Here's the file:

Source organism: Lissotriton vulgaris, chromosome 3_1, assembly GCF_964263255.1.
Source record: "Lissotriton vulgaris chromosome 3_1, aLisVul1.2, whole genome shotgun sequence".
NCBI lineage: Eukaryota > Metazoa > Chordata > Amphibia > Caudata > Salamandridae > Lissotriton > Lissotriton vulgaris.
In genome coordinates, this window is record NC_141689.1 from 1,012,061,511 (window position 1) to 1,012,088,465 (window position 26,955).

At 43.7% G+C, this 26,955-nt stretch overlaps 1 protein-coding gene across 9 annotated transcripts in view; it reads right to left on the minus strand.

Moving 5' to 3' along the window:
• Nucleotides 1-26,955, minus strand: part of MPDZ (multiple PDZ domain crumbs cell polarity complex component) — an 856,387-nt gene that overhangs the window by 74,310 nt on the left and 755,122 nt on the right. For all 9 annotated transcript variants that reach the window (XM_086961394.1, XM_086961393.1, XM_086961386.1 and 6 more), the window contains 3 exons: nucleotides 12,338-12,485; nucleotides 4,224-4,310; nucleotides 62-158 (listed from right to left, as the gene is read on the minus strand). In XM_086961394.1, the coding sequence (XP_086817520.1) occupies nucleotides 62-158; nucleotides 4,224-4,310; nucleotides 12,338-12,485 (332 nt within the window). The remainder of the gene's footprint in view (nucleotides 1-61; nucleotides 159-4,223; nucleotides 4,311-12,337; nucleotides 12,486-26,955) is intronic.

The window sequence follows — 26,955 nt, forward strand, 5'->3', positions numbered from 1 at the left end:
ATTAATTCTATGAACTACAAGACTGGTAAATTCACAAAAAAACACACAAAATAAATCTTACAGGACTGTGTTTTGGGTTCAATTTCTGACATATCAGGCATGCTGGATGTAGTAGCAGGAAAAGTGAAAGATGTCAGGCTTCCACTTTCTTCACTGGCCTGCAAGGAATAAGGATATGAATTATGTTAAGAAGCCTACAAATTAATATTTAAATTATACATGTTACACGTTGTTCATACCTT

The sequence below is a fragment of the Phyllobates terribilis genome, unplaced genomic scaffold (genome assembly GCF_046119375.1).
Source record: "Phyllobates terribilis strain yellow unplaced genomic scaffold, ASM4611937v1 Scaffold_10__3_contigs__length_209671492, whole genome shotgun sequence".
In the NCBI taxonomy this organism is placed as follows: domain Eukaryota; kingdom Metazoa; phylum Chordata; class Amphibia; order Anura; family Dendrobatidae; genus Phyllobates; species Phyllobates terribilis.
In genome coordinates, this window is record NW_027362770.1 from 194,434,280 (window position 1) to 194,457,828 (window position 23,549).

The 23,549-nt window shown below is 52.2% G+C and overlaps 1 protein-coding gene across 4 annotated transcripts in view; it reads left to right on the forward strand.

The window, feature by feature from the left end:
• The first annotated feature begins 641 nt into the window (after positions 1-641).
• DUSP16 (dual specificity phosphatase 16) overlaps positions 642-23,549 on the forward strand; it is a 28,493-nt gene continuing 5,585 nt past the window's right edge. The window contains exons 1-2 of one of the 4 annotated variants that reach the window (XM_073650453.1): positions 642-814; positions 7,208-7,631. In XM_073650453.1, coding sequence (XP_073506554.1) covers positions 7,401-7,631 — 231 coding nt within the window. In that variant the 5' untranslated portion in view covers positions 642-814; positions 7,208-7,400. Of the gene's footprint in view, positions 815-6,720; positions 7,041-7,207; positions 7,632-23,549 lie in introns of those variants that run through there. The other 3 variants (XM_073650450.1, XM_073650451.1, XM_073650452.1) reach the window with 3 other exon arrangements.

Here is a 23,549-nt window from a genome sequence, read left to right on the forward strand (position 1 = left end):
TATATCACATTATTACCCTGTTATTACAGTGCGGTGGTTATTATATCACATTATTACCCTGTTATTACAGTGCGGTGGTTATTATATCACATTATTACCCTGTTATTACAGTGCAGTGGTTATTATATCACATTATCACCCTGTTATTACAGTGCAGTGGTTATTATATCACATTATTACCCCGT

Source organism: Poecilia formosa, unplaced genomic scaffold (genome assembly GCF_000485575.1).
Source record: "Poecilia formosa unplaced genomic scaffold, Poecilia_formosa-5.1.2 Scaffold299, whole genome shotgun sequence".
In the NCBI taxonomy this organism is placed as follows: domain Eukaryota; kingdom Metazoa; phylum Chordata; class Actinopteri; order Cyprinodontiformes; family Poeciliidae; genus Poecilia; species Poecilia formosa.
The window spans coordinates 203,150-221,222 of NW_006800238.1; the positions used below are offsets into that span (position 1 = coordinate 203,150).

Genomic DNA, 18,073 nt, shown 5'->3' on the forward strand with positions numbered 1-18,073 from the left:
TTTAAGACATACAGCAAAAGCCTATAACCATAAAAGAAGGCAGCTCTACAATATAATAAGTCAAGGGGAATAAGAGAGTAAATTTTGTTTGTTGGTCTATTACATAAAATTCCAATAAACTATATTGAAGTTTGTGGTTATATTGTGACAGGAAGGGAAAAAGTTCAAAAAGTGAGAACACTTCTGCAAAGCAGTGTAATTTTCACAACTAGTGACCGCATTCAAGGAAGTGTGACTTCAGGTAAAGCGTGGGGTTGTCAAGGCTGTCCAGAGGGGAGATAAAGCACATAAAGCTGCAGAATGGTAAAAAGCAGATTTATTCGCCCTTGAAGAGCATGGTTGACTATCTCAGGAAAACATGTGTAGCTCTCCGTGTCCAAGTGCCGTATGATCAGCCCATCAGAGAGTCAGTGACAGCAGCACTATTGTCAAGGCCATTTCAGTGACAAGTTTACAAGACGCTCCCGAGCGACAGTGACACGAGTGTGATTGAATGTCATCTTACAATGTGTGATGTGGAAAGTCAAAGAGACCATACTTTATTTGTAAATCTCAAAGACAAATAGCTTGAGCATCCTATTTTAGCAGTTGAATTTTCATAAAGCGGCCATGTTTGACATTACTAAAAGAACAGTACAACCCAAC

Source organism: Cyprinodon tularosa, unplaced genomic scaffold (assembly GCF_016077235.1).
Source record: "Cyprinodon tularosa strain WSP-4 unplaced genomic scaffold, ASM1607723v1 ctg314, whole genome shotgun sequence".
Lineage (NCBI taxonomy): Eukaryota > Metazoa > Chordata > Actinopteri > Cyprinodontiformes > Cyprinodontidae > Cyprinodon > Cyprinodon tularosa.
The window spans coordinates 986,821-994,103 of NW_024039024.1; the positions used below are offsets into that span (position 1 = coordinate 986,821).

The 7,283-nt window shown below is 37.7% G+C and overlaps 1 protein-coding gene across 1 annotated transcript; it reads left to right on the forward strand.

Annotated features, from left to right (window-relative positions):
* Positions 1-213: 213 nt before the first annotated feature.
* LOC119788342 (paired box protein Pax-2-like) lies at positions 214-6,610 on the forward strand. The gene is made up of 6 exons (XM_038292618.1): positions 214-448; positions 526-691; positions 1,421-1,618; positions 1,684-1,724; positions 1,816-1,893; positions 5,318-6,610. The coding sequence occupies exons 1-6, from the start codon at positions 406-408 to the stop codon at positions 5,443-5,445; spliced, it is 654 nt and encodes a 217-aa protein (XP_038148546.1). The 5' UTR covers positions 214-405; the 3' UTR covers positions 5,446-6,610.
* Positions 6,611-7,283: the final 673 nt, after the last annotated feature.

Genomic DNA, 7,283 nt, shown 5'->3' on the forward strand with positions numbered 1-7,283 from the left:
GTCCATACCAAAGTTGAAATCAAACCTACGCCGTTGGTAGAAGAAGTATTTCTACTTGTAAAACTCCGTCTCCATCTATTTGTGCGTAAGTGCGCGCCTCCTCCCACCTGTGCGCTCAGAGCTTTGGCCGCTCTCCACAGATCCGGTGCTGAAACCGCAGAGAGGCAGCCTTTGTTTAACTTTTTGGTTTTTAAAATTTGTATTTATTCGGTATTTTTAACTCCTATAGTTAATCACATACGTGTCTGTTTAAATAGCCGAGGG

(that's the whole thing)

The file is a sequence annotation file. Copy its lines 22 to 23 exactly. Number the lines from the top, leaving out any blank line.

In the NCBI taxonomy this organism is placed as follows: domain Eukaryota; kingdom Metazoa; phylum Chordata; class Actinopteri; order Cyprinodontiformes; family Poeciliidae; genus Poecilia; species Poecilia formosa.
The window spans coordinates 203,150-221,222 of NW_006800238.1; the positions used below are offsets into that span (position 1 = coordinate 203,150).